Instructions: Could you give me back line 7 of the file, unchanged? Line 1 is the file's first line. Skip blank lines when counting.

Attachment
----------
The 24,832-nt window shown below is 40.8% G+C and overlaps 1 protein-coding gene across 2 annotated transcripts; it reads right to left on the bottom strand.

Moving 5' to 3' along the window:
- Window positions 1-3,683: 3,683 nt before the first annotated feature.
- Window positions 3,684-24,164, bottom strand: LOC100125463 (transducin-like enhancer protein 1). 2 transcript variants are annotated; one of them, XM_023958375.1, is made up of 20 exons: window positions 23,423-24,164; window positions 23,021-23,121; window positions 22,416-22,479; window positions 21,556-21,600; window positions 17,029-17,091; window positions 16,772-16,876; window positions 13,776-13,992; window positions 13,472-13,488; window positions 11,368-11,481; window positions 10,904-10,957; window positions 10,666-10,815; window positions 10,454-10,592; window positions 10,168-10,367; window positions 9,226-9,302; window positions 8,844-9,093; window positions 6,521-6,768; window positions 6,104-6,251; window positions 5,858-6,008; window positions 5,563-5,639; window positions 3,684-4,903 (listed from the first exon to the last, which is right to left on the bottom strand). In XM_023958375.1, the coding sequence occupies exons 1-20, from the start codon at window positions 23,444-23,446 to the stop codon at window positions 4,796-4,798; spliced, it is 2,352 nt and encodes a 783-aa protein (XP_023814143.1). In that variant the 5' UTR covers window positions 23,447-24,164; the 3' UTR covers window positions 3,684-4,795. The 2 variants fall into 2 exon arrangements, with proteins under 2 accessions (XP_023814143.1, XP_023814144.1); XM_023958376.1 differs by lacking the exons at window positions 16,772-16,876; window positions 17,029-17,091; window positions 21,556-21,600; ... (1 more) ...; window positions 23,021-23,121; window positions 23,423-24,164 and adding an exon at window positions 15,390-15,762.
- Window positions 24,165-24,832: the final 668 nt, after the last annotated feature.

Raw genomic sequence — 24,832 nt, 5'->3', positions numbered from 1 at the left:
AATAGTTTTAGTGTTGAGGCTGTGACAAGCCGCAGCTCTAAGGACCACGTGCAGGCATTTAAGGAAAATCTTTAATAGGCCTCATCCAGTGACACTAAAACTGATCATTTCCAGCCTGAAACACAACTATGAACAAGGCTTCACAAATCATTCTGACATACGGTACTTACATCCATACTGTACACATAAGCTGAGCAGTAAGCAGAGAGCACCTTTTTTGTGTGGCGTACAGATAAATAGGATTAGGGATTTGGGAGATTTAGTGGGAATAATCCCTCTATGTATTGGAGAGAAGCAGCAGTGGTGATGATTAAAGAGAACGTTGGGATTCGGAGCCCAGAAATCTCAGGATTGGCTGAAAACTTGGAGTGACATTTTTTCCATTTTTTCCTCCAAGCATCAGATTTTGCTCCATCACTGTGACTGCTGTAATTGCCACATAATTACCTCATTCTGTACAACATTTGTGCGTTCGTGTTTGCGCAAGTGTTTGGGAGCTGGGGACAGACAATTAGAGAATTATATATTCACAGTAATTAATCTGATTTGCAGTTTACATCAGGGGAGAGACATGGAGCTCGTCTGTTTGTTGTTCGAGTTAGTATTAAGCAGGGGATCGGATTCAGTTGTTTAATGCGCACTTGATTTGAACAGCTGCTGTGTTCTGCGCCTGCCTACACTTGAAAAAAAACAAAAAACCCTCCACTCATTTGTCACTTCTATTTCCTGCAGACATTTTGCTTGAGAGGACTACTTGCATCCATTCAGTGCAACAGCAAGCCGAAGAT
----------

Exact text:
AATAGTTTTAGTGTTGAGGCTGTGACAAGCCGCAGCTCTAAGGACCACGTGCAGGCATTTAAGGAAAATCTTTAATAGGCCTCATCCAGTGACACTAAAACTGATCATTTCCAGCCTGAAACACAACTATGAACAAGGCTTCACAAATCATTCTGACATACGGTACTTACATCCATACTGTACACATAAGCTGAGCAGTAAGCAGAGAGCACCTTTTTTGTGTGGCGTACAGATAAATAGGATTAGGGATTTGGGAGATTTAGTGGGAATAATCCCTCTATGTATTGGAGAGAAGCAGCAGTGGTGATGATTAAAGAGAACGTTGGGATTCGGAGCCCAGAAATCTCAGGATTGGCTGAAAACTTGGAGTGACATTTTTTCCATTTTTTCCTCCAAGCATCAGATTTTGCTCCATCACTGTGACTGCTGTAATTGCCACATAATTACCTCATTCTGTACAACATTTGTGCGTTCGTGTTTGCGCAAGTGTTTGGGAGCTGGGGACAGACAATTAGAGAATTATATATTCACAGTAATTAATCTGATTTGCAGTTTACATCAGGGGAGAGACATGGAGCTCGTCTGTTTGTTGTTCGAGTTAGTATTAAGCAGGGGATCGGATTCAGTTGTTTAATGCGCACTTGATTTGAACAGCTGCTGTGTTCTGCGCCTGCCTACACTTGAAAAAAAACAAAAAACCCTCCACTCATTTGTCACTTCTATTTCCTGCAGACATTTTGCTTGAGAGGACTACTTGCATCCATTCAGTGCAACAGCAAGCCGAAGAT